Letterboxd Review - Kong: Skull Island (2017)


Shared cinematic universes don't work unless they come together organically. Trying to make one good film with the partial blueprints of an eight-film series is folly, pure and simple. Having said that, I finally got around to Kong: Skull Island, which is technically a prequel story set in the same cinematic universe as Gareth Edwards' 2014 Godzilla. And boy, was it...well, it sure was a movie. It works as a movie. As a launch pad for a cinematic universe? Um, well...um.

On the plus side, director Jordan Vogt-Roberts has done the previously impossible in giving us a King Kong film that is not an adaptation of the 1933 original, nor is it anywhere near three hours long. Set in 1973, days after the end of the Vietnam War, it functions largely as a big, dumb monsters-and-explosions movie first, and a soft attempt at some world building and setup for the Mothras, Ghidoras, Rodans, and other monster mash stuff secondly. Because it's a period piece, its curiously overstuffed cast of one-dimensional characters played by overqualified actors are as likely to return as, say, Tommy Lee Jones and the Howling Commandos from Captain America: The First Avenger, or the entire Rogue One crew.

The film's new take on Kong himself, now expanded from a 25-foot alpha predator into a 250-foot benevolent mythical deity, is a strong new choice that was made mostly to facilitate a big sequel fight with Godzilla, but it also is an attempt to up the scale of this comparatively self-contained narrative. Ultimately, this is a standalone Kong film that conveniently features a bunch of dead-meat military characters, some recognizable faces to act as protagonists, and a whole bunch of CGI spectacle. As far as I'm concerned, in that commercial sense of drawing a crowd with excitement and fun, the film succeeds. The action is very aptly framed from a wide angle most of the time, giving Kong himself a bit of mystique you'd never think possible at this point. There's weight to the giant-size fights; when Kong punches something, you feel it, like a gunshot in a Michael Mann film. The danger of hiring a young indie director is their penchant for aping (sorry, sorry) their favorite elements or visual stylings from heavy influences. Vogt-Roberts is pretty aggressive about his references, but the sunrise-helicopter shots and Studio Ghibli inspired creature designs are all given with a sly wink. I have to protest the sheer amount of Creedence Clearwater Revival blaring through this film, though. I get it. It's like Vietnam. But with monsters. Didn't any of those fellas listen to some Hank Williams or something?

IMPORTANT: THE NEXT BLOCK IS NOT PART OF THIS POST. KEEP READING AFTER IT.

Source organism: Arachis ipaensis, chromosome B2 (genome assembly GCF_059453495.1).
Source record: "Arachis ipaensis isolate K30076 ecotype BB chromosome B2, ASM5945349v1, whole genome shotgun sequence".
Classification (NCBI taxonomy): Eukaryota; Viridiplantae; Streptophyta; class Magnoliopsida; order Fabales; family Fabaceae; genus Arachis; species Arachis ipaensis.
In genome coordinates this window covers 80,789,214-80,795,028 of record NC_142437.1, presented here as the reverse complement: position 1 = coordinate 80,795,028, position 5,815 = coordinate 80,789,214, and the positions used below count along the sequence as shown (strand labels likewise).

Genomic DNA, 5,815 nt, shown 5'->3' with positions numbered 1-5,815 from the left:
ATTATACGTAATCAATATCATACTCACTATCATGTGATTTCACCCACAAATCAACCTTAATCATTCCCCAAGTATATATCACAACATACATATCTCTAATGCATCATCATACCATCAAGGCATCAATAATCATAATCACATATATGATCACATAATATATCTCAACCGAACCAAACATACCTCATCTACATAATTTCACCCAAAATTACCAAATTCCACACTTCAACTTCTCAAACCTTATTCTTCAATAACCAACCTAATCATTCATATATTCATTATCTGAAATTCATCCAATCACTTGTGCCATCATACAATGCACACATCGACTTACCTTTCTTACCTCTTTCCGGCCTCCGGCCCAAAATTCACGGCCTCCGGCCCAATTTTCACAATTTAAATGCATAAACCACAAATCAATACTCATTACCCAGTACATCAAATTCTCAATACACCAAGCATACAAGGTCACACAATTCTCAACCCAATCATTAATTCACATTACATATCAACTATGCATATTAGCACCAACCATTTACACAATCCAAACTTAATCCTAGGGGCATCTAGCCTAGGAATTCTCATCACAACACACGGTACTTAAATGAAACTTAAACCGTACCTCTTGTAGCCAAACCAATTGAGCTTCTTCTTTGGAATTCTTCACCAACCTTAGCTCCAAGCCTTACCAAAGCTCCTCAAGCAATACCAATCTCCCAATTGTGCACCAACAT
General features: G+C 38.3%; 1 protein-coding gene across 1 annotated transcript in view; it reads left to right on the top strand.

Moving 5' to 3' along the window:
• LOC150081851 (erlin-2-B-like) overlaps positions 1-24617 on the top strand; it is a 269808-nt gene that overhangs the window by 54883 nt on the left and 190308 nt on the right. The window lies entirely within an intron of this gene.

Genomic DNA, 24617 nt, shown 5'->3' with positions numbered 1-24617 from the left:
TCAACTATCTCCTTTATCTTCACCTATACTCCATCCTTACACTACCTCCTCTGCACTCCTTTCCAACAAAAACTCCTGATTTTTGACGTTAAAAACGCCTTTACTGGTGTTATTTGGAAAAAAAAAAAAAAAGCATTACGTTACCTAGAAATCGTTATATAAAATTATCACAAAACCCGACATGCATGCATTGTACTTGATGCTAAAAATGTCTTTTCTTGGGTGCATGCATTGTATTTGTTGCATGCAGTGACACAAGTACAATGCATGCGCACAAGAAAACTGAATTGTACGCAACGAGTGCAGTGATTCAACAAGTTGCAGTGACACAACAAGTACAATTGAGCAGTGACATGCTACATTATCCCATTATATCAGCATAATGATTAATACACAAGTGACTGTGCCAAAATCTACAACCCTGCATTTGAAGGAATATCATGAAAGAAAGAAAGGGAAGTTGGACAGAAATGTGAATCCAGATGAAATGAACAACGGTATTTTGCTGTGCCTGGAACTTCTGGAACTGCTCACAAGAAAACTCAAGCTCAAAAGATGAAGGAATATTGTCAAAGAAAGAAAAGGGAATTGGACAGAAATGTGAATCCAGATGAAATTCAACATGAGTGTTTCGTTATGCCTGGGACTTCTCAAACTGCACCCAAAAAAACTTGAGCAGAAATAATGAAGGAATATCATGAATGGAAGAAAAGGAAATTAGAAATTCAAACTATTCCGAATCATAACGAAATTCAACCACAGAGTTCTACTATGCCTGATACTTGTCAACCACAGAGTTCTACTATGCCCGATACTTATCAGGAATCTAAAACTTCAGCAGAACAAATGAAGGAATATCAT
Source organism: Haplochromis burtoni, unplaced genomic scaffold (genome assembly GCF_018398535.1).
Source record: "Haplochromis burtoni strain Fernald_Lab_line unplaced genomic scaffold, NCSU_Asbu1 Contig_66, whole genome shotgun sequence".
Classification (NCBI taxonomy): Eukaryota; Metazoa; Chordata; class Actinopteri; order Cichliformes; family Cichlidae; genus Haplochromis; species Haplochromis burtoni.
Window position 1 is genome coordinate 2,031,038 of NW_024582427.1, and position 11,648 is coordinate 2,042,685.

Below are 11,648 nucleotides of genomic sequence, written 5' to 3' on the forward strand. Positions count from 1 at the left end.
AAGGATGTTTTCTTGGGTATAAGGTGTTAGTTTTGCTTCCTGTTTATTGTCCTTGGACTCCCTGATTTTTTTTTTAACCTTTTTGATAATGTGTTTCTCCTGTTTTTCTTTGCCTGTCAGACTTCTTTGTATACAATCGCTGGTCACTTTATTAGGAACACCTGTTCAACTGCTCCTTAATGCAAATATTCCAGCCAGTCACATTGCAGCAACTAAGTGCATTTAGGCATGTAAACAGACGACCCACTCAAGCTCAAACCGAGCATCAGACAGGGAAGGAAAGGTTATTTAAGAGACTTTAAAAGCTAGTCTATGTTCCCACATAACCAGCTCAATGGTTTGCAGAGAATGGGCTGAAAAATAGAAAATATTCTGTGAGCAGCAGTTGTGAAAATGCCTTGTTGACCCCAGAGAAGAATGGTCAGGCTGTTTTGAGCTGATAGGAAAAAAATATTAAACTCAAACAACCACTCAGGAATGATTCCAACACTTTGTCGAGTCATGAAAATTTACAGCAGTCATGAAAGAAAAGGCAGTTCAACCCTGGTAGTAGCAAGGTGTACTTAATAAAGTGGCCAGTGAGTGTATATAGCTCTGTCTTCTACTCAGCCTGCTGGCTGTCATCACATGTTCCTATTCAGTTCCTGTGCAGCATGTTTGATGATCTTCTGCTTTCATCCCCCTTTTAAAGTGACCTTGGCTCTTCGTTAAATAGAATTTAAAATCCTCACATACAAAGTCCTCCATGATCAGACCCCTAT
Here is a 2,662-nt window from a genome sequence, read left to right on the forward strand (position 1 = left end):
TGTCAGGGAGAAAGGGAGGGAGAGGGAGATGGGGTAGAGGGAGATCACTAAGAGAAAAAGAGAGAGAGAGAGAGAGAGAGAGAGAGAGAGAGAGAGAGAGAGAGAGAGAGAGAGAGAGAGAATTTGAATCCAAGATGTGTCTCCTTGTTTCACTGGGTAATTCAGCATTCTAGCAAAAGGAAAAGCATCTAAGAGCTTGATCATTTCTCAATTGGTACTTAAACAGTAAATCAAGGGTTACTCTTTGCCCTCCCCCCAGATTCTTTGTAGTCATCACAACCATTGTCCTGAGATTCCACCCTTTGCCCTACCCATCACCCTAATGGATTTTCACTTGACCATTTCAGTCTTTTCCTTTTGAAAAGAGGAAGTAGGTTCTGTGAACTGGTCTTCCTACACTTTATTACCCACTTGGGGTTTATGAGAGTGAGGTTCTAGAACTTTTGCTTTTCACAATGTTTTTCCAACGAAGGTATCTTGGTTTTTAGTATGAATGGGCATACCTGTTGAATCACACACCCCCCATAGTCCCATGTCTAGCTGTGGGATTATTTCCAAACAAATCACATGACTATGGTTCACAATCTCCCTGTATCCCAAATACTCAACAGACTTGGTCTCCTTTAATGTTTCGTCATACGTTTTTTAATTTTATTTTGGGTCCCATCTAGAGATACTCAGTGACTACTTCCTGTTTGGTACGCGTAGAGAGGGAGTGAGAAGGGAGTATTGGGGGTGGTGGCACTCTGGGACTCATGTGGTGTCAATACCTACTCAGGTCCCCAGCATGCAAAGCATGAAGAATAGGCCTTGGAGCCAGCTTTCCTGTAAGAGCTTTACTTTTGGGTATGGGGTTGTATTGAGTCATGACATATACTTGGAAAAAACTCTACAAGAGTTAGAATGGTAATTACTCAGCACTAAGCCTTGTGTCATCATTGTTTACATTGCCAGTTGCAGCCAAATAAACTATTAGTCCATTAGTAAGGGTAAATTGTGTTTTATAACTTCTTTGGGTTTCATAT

As far as the cast goes, I feel bad having to dunk on them. But none of them are doing very much, besides looking great. John Goodman is so underutilized that I feel bad I won't see him in another. Samuel L. Jackson is doing his thing, I guess. I think he could have leaned a lot further into his typical scenery chewing and it would have helped, but why try when you're competing with a 250-foot gorilla? As much as I really like Brie Larson in just about everything, her character had so little to do other than just "be a female presence for Kong to imprint on emotionally" that I didn't see a reason to cast an Oscar-winning performer. Tom Hiddleston is a great actor, here woefully miscast as some kind of rugged action heavy. And Toby Kebbell continues to show me he is much better suited to visceral motion-capture performances than he is at playing ordinary humans. The only real standout in the cast is John C. Reilly, playing a stranded WWII pilot stranded on the island for 28 years. As a sort of reverse Captain America, Reilly brilliantly underplays the fraying seams of his character's solitude and adjustment to this odd new world populated by ancient behemoths. There's something adolescent and honest to his character's humor that just doesn't line up with the wooden or boilerplate blank action performances opposite him.

The plot is not very complicated. In fact, we come face-to-helicopter with Kong only about twenty minutes into this 119-minute film, and from there it just becomes a question of escape. Wisely, Legendary and Vogt-Roberts decided to focus down on the more exciting bits of the basic Kong story, while trying to make their version distinguishable from the previous ones. I might have spent an additional ten minutes between some better character motivation for Hiddleston and Larson and some more structural place-setting with Goodman and his secret government agency devoted to kaiju defense. Especially when we're constantly told that this is a prelude to an entire shared series, it would be nice to allude to that series a little more than some easter eggs and a vague post-credits stinger.

It was a fun time for me, because I certainly didn't have any further expectation than "King Kong should beat up some other beasties," and I got that. It's a question of whether you're interested in a straight-faced creature feature without the pomp and circumstance attached to Edwards' Godzilla or Peter Jackson's King Kong. I think stripping out the grandiosity and just leaning into the B-movie tone helped a lot. I might be more conflicted, however, with whether it falls under the "smart-dumb" self awareness of a modern blockbuster, or just the bombastically dumb tackiness of a different kind of modern blockbuster.

This review is part of Kyle's Letterboxd profile where you can find more reviews not available here on the blog, including a list of films from his book, Cinema Autopsy, which is now available on Amazon.

Comments

Popular Posts